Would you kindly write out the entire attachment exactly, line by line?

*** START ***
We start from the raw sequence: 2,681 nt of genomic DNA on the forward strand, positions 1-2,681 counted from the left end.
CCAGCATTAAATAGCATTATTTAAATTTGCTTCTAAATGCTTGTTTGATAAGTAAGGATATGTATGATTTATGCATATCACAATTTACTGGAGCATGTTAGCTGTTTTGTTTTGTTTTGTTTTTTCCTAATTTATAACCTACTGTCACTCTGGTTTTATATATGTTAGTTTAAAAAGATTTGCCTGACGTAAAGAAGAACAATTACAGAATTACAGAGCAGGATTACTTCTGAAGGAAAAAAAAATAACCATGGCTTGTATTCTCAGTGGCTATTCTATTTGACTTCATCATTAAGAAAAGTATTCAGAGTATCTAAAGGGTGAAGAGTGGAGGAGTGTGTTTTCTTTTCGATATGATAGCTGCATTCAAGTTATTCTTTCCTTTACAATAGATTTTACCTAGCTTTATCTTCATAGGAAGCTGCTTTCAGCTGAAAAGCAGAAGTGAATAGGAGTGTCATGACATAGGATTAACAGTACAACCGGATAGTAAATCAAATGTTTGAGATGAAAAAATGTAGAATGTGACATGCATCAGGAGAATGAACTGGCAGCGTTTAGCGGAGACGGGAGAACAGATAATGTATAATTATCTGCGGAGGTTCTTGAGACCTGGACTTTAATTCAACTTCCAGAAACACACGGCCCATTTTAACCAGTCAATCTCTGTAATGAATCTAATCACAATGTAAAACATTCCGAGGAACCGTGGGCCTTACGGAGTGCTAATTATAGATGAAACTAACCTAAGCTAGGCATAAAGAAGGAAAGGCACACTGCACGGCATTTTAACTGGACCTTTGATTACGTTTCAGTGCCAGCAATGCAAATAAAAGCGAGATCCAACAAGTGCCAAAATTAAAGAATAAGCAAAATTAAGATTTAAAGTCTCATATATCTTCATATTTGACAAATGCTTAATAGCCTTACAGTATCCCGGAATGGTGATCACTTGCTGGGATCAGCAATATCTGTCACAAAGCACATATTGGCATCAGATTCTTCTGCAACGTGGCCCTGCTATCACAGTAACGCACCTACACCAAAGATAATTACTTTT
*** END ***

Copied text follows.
We start from the raw sequence: 2,681 nt of genomic DNA on the forward strand, positions 1-2,681 counted from the left end.
CCAGCATTAAATAGCATTATTTAAATTTGCTTCTAAATGCTTGTTTGATAAGTAAGGATATGTATGATTTATGCATATCACAATTTACTGGAGCATGTTAGCTGTTTTGTTTTGTTTTGTTTTTTCCTAATTTATAACCTACTGTCACTCTGGTTTTATATATGTTAGTTTAAAAAGATTTGCCTGACGTAAAGAAGAACAATTACAGAATTACAGAGCAGGATTACTTCTGAAGGAAAAAAAAATAACCATGGCTTGTATTCTCAGTGGCTATTCTATTTGACTTCATCATTAAGAAAAGTATTCAGAGTATCTAAAGGGTGAAGAGTGGAGGAGTGTGTTTTCTTTTCGATATGATAGCTGCATTCAAGTTATTCTTTCCTTTACAATAGATTTTACCTAGCTTTATCTTCATAGGAAGCTGCTTTCAGCTGAAAAGCAGAAGTGAATAGGAGTGTCATGACATAGGATTAACAGTACAACCGGATAGTAAATCAAATGTTTGAGATGAAAAAATGTAGAATGTGACATGCATCAGGAGAATGAACTGGCAGCGTTTAGCGGAGACGGGAGAACAGATAATGTATAATTATCTGCGGAGGTTCTTGAGACCTGGACTTTAATTCAACTTCCAGAAACACACGGCCCATTTTAACCAGTCAATCTCTGTAATGAATCTAATCACAATGTAAAACATTCCGAGGAACCGTGGGCCTTACGGAGTGCTAATTATAGATGAAACTAACCTAAGCTAGGCATAAAGAAGGAAAGGCACACTGCACGGCATTTTAACTGGACCTTTGATTACGTTTCAGTGCCAGCAATGCAAATAAAAGCGAGATCCAACAAGTGCCAAAATTAAAGAATAAGCAAAATTAAGATTTAAAGTCTCATATATCTTCATATTTGACAAATGCTTAATAGCCTTACAGTATCCCGGAATGGTGATCACTTGCTGGGATCAGCAATATCTGTCACAAAGCACATATTGGCATCAGATTCTTCTGCAACGTGGCCCTGCTATCACAGTAACGCACCTACACCAAAGATAATTACTTTT